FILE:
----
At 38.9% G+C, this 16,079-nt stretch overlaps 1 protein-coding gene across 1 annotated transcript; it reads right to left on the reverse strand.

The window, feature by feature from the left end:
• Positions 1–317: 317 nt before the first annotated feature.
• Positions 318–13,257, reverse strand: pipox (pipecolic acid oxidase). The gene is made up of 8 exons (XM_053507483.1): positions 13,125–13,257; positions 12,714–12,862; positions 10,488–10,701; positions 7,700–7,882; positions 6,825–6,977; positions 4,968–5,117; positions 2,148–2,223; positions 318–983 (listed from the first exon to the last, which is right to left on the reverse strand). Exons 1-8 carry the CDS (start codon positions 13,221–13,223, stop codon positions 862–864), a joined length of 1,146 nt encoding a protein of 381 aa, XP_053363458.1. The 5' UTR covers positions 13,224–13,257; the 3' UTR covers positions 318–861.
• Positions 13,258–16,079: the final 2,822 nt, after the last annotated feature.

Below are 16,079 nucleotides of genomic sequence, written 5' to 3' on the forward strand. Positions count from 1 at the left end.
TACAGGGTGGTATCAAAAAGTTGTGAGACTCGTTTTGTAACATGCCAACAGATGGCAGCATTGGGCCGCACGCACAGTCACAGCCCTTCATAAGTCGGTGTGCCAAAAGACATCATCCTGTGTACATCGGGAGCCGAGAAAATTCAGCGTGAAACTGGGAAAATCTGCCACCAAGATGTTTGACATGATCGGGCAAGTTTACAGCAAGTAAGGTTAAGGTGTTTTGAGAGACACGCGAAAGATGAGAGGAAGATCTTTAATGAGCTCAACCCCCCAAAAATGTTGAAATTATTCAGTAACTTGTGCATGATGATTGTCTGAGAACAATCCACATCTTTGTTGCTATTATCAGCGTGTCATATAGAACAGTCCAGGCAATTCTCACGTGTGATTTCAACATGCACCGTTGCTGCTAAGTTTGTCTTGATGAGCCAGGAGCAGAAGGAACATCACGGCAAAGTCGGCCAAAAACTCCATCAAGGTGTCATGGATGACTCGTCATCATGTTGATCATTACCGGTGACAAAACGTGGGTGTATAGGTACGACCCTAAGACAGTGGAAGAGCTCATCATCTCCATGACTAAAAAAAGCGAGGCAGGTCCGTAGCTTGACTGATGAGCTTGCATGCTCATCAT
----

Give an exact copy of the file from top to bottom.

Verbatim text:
At 38.9% G+C, this 16,079-nt stretch overlaps 1 protein-coding gene across 1 annotated transcript; it reads right to left on the reverse strand.

The window, feature by feature from the left end:
• Positions 1–317: 317 nt before the first annotated feature.
• Positions 318–13,257, reverse strand: pipox (pipecolic acid oxidase). The gene is made up of 8 exons (XM_053507483.1): positions 13,125–13,257; positions 12,714–12,862; positions 10,488–10,701; positions 7,700–7,882; positions 6,825–6,977; positions 4,968–5,117; positions 2,148–2,223; positions 318–983 (listed from the first exon to the last, which is right to left on the reverse strand). Exons 1-8 carry the CDS (start codon positions 13,221–13,223, stop codon positions 862–864), a joined length of 1,146 nt encoding a protein of 381 aa, XP_053363458.1. The 5' UTR covers positions 13,224–13,257; the 3' UTR covers positions 318–861.
• Positions 13,258–16,079: the final 2,822 nt, after the last annotated feature.

Below are 16,079 nucleotides of genomic sequence, written 5' to 3' on the forward strand. Positions count from 1 at the left end.
TACAGGGTGGTATCAAAAAGTTGTGAGACTCGTTTTGTAACATGCCAACAGATGGCAGCATTGGGCCGCACGCACAGTCACAGCCCTTCATAAGTCGGTGTGCCAAAAGACATCATCCTGTGTACATCGGGAGCCGAGAAAATTCAGCGTGAAACTGGGAAAATCTGCCACCAAGATGTTTGACATGATCGGGCAAGTTTACAGCAAGTAAGGTTAAGGTGTTTTGAGAGACACGCGAAAGATGAGAGGAAGATCTTTAATGAGCTCAACCCCCCAAAAATGTTGAAATTATTCAGTAACTTGTGCATGATGATTGTCTGAGAACAATCCACATCTTTGTTGCTATTATCAGCGTGTCATATAGAACAGTCCAGGCAATTCTCACGTGTGATTTCAACATGCACCGTTGCTGCTAAGTTTGTCTTGATGAGCCAGGAGCAGAAGGAACATCACGGCAAAGTCGGCCAAAAACTCCATCAAGGTGTCATGGATGACTCGTCATCATGTTGATCATTACCGGTGACAAAACGTGGGTGTATAGGTACGACCCTAAGACAGTGGAAGAGCTCATCATCTCCATGACTAAAAAAAGCGAGGCAGGTCCGTAGCTTGACTGATGAGCTTGCATGCTCATCAT